Going to the post office during the holiday season is a nightmare even in the best of circumstances. It is significantly worse, however, when you go toting a baby and dozens of packages. This is the situation I found myself in when I went to send out “The Adventures of Annie and Rigby” DVDs to people who donated to Friends of Maddie. (Copies are still available for order, btw.)
Things started well enough – Annie drifted off to sleep the moment I put her in the stroller, I was able to balance the large box full of packages on the stroller’s handles, and the women in line told me how cute Annie was. The old lady in front of me was so taken with Annie, in fact, that she said I should cut in front of her.
I refused a few times, but she kept insisting, so finally I said thank you and stepped in front of her. It was then the second window closed leaving just one clerk to tend to all of us. From the corner of my eye I could see the old lady was not pleased.
“Next!” the lone clerk yelled. I pushed Annie’s stroller forward and placed the large box on the counter. As I opened it and pulled out my packages there were audible groans behind me.
“He has got to be joking,” the old lady complained. “And here I thought he was just mailing off that one box.”
I cringed. Skipping over the old lady with seventy packages instead of what appeared to be one was a jerk move, one I never would have made if I was thinking clearly and hadn’t been lulled into a post office induced stupor. I turned to apologize and offer the old lady my spot when the clerk affixed postage to my first few packages.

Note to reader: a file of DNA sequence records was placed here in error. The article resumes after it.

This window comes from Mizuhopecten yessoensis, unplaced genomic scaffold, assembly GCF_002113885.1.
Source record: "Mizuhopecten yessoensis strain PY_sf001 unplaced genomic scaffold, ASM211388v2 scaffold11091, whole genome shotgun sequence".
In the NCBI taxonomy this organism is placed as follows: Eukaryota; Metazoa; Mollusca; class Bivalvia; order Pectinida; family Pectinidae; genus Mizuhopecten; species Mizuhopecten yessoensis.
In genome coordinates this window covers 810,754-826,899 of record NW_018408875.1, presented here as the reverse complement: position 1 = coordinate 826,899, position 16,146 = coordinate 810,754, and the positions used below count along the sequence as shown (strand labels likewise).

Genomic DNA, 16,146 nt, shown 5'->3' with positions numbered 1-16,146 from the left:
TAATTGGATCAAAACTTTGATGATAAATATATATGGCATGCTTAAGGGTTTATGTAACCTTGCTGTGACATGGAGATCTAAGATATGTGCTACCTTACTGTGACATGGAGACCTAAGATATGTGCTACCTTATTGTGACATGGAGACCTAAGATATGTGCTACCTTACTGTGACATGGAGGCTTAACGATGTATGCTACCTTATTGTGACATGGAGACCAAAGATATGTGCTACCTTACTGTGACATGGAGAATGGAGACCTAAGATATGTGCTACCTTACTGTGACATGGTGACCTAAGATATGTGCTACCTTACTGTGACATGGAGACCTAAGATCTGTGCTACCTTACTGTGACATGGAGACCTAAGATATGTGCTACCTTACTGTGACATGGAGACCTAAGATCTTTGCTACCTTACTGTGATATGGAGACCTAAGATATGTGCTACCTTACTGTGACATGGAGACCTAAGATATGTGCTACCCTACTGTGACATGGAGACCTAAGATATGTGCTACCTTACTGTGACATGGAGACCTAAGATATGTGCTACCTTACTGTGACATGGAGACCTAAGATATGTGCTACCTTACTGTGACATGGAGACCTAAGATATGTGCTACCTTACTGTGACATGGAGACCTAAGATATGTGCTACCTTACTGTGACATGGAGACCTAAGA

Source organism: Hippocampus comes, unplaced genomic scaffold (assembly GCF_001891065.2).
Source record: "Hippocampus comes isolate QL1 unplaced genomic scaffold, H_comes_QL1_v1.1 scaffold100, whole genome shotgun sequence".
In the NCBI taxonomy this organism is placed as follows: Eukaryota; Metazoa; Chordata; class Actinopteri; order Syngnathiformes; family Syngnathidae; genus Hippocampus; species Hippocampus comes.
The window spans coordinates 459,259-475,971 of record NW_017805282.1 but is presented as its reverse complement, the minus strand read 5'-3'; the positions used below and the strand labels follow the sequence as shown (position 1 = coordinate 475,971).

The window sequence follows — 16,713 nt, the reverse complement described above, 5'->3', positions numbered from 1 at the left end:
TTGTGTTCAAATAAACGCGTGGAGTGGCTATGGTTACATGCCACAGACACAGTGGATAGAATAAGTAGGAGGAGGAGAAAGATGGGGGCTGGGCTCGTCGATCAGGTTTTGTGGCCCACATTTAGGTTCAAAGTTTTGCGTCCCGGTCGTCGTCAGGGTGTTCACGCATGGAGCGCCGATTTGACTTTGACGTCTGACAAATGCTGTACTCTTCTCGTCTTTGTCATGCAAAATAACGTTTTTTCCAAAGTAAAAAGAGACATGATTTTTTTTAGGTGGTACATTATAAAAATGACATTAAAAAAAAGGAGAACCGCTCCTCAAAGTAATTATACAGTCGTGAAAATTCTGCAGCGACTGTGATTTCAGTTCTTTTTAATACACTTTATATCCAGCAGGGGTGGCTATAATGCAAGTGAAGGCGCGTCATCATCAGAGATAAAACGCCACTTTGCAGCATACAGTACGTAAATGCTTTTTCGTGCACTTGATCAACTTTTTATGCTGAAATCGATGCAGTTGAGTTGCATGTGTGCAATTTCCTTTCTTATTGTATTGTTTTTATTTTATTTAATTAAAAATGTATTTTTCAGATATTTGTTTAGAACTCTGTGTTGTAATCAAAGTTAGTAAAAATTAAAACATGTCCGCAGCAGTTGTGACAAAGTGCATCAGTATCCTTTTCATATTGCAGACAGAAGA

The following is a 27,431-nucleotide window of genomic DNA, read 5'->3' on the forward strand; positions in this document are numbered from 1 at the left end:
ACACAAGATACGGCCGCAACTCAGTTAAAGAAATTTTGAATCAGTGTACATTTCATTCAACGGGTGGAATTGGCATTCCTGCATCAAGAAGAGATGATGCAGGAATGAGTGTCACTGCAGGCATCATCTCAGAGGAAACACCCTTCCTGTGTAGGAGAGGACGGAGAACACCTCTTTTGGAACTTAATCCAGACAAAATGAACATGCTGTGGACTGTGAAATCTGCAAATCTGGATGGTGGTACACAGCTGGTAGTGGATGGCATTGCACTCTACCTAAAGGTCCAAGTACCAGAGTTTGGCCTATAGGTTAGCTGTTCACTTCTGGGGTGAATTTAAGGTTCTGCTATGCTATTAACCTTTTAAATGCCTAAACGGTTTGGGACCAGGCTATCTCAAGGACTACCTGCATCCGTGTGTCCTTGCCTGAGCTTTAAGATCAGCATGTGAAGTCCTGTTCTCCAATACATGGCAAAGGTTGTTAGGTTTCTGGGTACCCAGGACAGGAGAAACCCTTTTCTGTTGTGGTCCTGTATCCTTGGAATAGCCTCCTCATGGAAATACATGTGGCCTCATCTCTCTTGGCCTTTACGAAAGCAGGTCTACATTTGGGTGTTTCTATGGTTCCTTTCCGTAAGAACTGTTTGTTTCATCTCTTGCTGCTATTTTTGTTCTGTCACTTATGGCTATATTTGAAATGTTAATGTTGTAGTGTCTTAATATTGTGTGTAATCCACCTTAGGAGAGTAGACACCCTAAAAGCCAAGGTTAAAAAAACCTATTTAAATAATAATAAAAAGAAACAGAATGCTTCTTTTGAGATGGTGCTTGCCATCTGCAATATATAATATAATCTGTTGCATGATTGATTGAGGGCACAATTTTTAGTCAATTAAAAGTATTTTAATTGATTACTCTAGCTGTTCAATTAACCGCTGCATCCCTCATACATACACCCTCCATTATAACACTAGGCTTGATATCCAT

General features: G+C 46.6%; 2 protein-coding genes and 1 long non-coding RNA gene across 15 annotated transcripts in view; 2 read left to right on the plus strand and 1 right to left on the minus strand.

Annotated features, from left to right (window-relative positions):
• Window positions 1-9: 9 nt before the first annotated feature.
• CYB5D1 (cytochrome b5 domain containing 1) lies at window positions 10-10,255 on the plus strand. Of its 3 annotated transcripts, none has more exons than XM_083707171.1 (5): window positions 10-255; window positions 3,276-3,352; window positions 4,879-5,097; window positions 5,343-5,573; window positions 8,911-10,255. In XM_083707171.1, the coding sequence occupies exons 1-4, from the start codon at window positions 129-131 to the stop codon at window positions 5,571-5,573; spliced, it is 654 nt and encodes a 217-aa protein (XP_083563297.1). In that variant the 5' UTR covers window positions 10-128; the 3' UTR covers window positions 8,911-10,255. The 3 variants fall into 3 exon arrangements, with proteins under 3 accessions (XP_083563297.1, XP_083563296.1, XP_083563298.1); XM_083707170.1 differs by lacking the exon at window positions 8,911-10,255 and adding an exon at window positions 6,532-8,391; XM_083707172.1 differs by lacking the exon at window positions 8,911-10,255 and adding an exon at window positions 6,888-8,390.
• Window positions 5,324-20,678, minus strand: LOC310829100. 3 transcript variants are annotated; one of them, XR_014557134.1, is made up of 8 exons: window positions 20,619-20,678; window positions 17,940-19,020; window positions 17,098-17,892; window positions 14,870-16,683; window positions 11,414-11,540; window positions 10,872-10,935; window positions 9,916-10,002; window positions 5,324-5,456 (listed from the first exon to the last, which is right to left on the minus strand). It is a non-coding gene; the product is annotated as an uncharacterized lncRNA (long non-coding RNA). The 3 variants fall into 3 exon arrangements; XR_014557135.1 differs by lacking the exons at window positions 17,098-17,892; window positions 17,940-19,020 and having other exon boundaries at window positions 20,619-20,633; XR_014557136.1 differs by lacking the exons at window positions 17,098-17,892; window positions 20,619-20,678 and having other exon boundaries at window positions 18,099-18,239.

“Too late now,” I thought. “Hopefully we can get through all these packages as quickly as possible.”
It was then the clerk told me I would have to fill out an international form for EVERY. SINGLE. INTERNATIONAL. PACKAGE.
I had eleven.
Sweat sprouted on my forehead. The line now snaked out the door as I frantically raced to fill out the forms.
It was then little Miss Annie woke up and looked around, confused.
“Mama? Mama? Mama?”
Shhh,” I cooed. “It’s okay, Annie.”
MAMA?! MAMA?! MAMA?!
The clerk smirked. “She wants her mama, doesn’t she?”
The room filled with laughter. Embarrassed, I said, “Oh, she says ‘Dada’ too. (lie) She just gets confused.”
I quickly took a near meltdown Annie out of the stroller.
“It’s okay, baby,” I said as I bounced her. “Dada has you. You’re okay.”
“Mama! Mama! Mama!”
“Stop saying Mama.”
Annie laughed. I sighed and returned my attention to the international forms. Unfortunately, it took even longer to fill them out now that I had a squirmy baby in my arms.
“You know, young man,” the old lady began. “If I had known you were going to take this long I never would have let you cut in front of me.”
“Ma’am, I didn’t ask to cut in front of you,” I replied. “You insisted.”
“Well, aren’t you a peach,” the old lady spat. “No wonder that baby wants her mama.”
After what seemed like an eternity I finally finished just as a second window – of course – opened. On the way out I apologized profusely to everyone in line, and thankfully no one seemed too angry. This had a lot to do with the fact Annie greeted each person with an enthusiastic “Mama!”
When I got home I told Heather the whole story. She laughed and leaned down to look at Annie.
“Sounds like you missed me, huh baby?”
Annie stared long and hard at Heather and said, “Doggie.”